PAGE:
Monday, June 20, 2016

A Civil Action by Jonathon Harr

Reviewed by Gerti

It’s been quite a week for the legal profession in my house. First I finished Jonathon Harr’s “A Civil Action” and then watched Charles Dickens “Bleak House.” Together, those stories would convince any sane person to stay out of court, no matter what the personal cost!

The eponymous civil action in the Harr chronicle (which won the National Book Critics Circle Award for Nonfiction) involves the deaths of several children in Woburn, MA, ostensibly caused by chemical pollution of the water wells while they were growing up. One mother begins to question why her child has leukemia, and links it to the news that two wells have been taken off line. While medical doctors still claim no one knows what causes leukemia, this mom finds it astonishing that half a dozen children in her neighborhood have the disease. She gets a Boston law firm involved, and that’s when the fireworks start.

The story is mostly about attorney Jan Schlichtmann, a personal injury lawyer living the high life until this case begins to obsess him. He sees Beatrice Foods and another multinational corporation called W.R. Grace behind the water pollution, and thinks his firm will bring in millions for the plaintiffs. Instead, he gets embroiled in a case where the judge (Judge Skinner) is Harvard friends with one of the attorneys for the defense, and when that attorney tells Schlichtmann during the deposition phase that the families will never get to tell their stories on the stand, he’s right. Judge Skinner rules that before the families can testify, Schlichtmann and his firm have to prove that the wells were contaminated by the defendants. It turns what should have been a heart-breaking case of human health and happiness versus evil companies who are trying to make a profit, into a courtroom ecology lesson. Needless to say, the jurors let Beatrice, the company of the judge’s friend, off without a fine, and the case goes on only against W.R. Grace.

When Grace is finally found to have caused the well pollution, the settlement is so tiny the families are left with about $300K each and without the apology and acknowledgement of guilt they were initially seeking. But bringing the case to trial at all costs Schlichtmann and his law firm everything – they are nearly bankrupted by the medical and geological tests they needed to prove to the judge they had a case at all. When it’s discovered that the defendants didn’t provide all the documents they should have to the plaintiffs, the case goes to appeal – but even then there is no justice. The appeals judges send the case back to the already corrupt and fallible Judge Skinner, and he does nothing good.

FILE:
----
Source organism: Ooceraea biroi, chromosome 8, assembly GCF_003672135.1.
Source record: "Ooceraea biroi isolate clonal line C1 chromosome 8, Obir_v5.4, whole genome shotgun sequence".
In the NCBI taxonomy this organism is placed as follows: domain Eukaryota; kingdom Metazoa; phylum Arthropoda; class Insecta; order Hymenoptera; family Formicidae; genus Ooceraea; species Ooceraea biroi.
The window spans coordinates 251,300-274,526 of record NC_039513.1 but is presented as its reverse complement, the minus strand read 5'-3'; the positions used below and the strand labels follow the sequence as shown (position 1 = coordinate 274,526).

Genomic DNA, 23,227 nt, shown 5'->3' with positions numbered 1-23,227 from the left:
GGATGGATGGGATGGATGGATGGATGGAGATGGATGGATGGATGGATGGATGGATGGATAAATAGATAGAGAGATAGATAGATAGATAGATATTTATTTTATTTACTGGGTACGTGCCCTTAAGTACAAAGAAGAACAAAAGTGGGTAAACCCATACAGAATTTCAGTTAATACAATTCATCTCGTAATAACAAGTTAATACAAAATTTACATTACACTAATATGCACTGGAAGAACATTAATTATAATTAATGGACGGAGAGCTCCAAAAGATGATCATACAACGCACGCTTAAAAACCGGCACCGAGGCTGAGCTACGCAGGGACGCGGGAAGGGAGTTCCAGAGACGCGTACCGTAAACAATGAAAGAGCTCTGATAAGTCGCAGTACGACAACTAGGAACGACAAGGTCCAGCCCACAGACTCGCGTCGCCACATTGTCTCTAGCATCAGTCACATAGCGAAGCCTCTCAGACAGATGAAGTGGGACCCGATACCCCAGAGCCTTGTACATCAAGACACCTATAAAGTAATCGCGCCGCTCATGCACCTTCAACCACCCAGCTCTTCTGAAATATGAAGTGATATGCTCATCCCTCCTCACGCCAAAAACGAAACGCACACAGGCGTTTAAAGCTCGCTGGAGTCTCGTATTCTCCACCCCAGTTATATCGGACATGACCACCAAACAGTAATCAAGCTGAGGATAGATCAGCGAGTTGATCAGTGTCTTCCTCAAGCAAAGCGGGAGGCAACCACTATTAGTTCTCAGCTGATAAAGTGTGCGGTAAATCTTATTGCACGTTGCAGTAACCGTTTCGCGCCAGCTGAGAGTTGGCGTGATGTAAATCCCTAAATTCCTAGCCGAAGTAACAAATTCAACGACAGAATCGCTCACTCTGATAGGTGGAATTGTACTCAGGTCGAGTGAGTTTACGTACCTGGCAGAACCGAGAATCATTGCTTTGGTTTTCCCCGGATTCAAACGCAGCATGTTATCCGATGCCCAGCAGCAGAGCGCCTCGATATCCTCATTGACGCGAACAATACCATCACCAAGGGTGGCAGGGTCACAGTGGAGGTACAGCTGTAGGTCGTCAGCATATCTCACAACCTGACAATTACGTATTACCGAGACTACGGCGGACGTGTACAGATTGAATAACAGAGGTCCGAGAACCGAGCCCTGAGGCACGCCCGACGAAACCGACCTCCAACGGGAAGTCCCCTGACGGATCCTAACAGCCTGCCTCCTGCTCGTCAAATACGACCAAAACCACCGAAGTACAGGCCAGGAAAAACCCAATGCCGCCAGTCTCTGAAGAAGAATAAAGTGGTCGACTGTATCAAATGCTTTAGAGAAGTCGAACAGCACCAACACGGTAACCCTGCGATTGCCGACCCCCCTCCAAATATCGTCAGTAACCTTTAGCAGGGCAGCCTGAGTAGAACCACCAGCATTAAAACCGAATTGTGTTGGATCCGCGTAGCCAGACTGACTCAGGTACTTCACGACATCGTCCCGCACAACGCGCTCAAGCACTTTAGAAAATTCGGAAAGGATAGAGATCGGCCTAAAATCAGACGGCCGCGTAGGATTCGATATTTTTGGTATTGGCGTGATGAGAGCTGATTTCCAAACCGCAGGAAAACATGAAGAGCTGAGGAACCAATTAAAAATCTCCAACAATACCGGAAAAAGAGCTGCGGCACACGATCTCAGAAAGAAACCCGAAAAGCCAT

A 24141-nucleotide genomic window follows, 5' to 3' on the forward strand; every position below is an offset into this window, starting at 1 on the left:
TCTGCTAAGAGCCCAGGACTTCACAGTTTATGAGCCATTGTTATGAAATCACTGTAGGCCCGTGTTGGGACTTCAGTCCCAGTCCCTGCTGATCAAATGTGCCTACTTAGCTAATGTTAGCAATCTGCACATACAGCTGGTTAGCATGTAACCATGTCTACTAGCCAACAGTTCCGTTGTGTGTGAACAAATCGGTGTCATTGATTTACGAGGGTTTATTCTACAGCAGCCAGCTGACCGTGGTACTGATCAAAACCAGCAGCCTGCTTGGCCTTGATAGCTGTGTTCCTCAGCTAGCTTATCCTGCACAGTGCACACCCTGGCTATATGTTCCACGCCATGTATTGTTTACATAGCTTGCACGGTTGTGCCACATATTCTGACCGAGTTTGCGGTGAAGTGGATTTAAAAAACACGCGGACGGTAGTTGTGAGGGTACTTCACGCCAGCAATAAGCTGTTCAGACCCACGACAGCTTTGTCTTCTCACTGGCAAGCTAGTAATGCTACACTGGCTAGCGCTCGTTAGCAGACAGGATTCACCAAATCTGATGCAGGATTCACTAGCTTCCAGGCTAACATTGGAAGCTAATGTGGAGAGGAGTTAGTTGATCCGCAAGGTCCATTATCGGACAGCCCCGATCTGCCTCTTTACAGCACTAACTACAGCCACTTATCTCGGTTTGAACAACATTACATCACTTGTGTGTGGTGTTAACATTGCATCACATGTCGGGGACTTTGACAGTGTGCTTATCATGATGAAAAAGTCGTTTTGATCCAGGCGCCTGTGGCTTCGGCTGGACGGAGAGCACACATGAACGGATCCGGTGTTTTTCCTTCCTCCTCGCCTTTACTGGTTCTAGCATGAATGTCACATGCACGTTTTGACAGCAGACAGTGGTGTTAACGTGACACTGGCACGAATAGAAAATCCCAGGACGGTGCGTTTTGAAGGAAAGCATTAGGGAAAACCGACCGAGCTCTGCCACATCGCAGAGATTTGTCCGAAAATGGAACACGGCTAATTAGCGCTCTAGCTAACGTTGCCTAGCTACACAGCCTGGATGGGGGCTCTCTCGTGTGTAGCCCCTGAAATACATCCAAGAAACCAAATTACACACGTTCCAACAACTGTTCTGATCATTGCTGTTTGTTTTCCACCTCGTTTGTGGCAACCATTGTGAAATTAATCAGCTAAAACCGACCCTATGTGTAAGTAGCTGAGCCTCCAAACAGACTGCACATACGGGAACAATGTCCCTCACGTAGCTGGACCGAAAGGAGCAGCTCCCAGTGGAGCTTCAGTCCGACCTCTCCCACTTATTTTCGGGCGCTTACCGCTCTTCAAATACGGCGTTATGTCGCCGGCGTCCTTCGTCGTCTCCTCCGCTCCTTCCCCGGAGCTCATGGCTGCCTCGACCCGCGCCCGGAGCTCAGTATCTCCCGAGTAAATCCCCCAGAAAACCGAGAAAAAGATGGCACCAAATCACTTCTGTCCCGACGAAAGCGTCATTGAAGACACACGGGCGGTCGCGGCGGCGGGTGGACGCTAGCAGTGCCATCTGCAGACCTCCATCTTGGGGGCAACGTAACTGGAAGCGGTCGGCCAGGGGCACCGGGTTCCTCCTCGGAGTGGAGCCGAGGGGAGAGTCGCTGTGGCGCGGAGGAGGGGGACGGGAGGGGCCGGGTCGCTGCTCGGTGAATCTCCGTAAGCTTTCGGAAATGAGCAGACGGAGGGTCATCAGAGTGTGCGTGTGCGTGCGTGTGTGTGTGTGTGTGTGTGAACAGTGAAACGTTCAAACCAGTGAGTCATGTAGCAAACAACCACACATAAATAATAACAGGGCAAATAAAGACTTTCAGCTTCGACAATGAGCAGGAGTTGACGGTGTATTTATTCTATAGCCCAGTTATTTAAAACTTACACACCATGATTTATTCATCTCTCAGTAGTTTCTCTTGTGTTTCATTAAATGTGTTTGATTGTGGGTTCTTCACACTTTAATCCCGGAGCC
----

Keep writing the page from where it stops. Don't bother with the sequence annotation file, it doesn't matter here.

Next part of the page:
“A Civil Action” is a brilliantly researched and written story about very bad people and a justice system that has anything but justice in mind. It terrifies me to think of all the pollution that exists in our water and in our soil, and only reaffirms that those people most responsible for ruining our environment never have to pay. 

Friday, June 17, 2016

Picnic by William Inge

Reviewed by Gerti

No one seems to remember William Inge, although back when our parents were seeing plays, he was producing classics that we would know, like “Come back, Little Sheba” and “Bus Stop”. “Picnic” is another stereotypical play from the ‘50s, where repressed womenfolk are just waiting to get a glance at a man with his shirt off. How times have changed!

The setting is a Labor Day Weekend, and we’re privy to the back yards of two middle-aged widows, one who has to take care of her cranky, elderly mother, and the other of with 2 daughters to get married off. The latter is named Flo Owens, and she knows her elderly daughter’s value; Marge is a beautiful girl, and Flo is hoping to marry her to a local rich boy. The other woman is Helen Potts, who gets the prefix Mrs., although she was only married for a few hours before her mother had the union annulled. Since this also happens in “The Last Picture Show”, I was familiar with the scenario. As a result, though, Mrs. Potts is, shall we say, interested in having young men help her around the yard. Hal Carter is one of those sexy young men, and as he prances around shirtless, all the ladies in the area get a thrill.

Among those who turn on him when he rejects her advances is a spinster school teacher who has given her all to a local salesman, and is just waiting for him to marry her. Her histrionics are painful to the modern reader. Mrs. Potts satisfies her lusts just feeding Hal and watching him work, but young Millie, Mrs. Owens’ tomboy daughter, is getting ready to become a woman and has her first crush on Hal. She starts drinking (for the first time) to loosen some inhibitions, but ends up getting ill. It’s her lovely older sister Marge who snags the preening Hal, who we learn went to school with her intended fiancé. The two were even in the same fraternity, but Hal turned out bad, since he didn’t have any family money.